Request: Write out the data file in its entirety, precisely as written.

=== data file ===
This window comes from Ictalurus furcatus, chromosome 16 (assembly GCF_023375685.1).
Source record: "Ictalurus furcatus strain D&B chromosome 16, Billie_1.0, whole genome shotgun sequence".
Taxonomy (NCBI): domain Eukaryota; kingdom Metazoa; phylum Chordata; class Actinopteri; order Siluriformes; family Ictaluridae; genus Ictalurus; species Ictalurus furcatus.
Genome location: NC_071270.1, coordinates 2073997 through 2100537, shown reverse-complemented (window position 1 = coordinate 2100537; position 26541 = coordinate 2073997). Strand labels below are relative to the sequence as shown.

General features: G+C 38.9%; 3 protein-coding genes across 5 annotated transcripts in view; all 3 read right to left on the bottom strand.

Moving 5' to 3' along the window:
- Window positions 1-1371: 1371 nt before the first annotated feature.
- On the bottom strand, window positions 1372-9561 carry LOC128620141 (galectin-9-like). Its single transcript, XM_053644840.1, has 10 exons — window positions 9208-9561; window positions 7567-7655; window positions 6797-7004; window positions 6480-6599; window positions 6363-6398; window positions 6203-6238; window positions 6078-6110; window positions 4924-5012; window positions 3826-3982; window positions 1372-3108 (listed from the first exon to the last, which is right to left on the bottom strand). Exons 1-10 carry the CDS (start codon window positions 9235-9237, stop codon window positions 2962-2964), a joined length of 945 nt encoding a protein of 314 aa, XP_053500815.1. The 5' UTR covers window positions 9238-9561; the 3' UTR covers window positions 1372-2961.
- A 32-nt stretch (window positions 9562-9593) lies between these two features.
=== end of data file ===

This window comes from Ictalurus furcatus, chromosome 16 (assembly GCF_023375685.1).
Source record: "Ictalurus furcatus strain D&B chromosome 16, Billie_1.0, whole genome shotgun sequence".
Taxonomy (NCBI): domain Eukaryota; kingdom Metazoa; phylum Chordata; class Actinopteri; order Siluriformes; family Ictaluridae; genus Ictalurus; species Ictalurus furcatus.
Genome location: NC_071270.1, coordinates 2073997 through 2100537, shown reverse-complemented (window position 1 = coordinate 2100537; position 26541 = coordinate 2073997). Strand labels below are relative to the sequence as shown.

General features: G+C 38.9%; 3 protein-coding genes across 5 annotated transcripts in view; all 3 read right to left on the bottom strand.

Moving 5' to 3' along the window:
- Window positions 1-1371: 1371 nt before the first annotated feature.
- On the bottom strand, window positions 1372-9561 carry LOC128620141 (galectin-9-like). Its single transcript, XM_053644840.1, has 10 exons — window positions 9208-9561; window positions 7567-7655; window positions 6797-7004; window positions 6480-6599; window positions 6363-6398; window positions 6203-6238; window positions 6078-6110; window positions 4924-5012; window positions 3826-3982; window positions 1372-3108 (listed from the first exon to the last, which is right to left on the bottom strand). Exons 1-10 carry the CDS (start codon window positions 9235-9237, stop codon window positions 2962-2964), a joined length of 945 nt encoding a protein of 314 aa, XP_053500815.1. The 5' UTR covers window positions 9238-9561; the 3' UTR covers window positions 1372-2961.
- A 32-nt stretch (window positions 9562-9593) lies between these two features.